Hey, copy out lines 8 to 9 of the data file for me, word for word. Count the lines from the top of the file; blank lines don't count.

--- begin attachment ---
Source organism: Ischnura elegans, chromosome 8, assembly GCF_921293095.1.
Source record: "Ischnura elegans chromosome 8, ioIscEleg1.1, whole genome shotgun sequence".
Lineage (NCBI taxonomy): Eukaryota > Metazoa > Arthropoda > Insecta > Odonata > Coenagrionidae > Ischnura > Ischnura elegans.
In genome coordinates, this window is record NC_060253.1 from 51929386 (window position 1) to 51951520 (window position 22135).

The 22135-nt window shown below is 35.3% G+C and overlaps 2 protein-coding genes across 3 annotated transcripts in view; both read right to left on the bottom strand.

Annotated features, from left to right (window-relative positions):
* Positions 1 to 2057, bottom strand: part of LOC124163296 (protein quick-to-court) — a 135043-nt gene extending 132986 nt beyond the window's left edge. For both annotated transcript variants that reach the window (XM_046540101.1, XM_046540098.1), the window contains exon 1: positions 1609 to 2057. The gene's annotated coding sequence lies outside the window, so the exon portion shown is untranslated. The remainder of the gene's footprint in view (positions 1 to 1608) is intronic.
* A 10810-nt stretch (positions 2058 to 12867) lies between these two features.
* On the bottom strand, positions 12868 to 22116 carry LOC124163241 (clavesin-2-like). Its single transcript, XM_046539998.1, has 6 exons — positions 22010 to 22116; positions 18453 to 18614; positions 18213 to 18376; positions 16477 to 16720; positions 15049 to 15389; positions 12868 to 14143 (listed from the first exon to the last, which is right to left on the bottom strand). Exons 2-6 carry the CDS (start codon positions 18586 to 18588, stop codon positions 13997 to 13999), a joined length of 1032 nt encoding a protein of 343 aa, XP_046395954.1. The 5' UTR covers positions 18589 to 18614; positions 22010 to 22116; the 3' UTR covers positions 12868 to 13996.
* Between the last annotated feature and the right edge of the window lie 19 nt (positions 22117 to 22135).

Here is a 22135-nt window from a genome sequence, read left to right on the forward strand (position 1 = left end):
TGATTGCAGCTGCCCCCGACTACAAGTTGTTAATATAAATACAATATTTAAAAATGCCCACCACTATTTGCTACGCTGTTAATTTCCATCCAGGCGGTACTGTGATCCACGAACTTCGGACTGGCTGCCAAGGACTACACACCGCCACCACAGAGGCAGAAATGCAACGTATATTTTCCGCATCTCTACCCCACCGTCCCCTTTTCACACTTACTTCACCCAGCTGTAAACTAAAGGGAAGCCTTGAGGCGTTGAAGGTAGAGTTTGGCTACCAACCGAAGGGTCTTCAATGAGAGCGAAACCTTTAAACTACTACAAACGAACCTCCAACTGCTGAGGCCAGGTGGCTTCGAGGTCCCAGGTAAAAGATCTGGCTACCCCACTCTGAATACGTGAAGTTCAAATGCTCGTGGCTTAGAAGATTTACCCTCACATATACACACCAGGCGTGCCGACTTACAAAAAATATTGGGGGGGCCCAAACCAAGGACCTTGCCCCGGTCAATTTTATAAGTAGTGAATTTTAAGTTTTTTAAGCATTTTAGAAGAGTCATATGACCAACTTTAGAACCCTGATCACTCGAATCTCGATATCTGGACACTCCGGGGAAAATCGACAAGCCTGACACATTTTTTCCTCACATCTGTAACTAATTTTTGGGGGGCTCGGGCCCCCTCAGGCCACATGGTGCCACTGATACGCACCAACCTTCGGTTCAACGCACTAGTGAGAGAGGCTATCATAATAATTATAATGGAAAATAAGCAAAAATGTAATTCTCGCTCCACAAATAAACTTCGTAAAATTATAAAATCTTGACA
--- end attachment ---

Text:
* A 10810-nt stretch (positions 2058 to 12867) lies between these two features.
* On the bottom strand, positions 12868 to 22116 carry LOC124163241 (clavesin-2-like). Its single transcript, XM_046539998.1, has 6 exons — positions 22010 to 22116; positions 18453 to 18614; positions 18213 to 18376; positions 16477 to 16720; positions 15049 to 15389; positions 12868 to 14143 (listed from the first exon to the last, which is right to left on the bottom strand). Exons 2-6 carry the CDS (start codon positions 18586 to 18588, stop codon positions 13997 to 13999), a joined length of 1032 nt encoding a protein of 343 aa, XP_046395954.1. The 5' UTR covers positions 18589 to 18614; positions 22010 to 22116; the 3' UTR covers positions 12868 to 13996.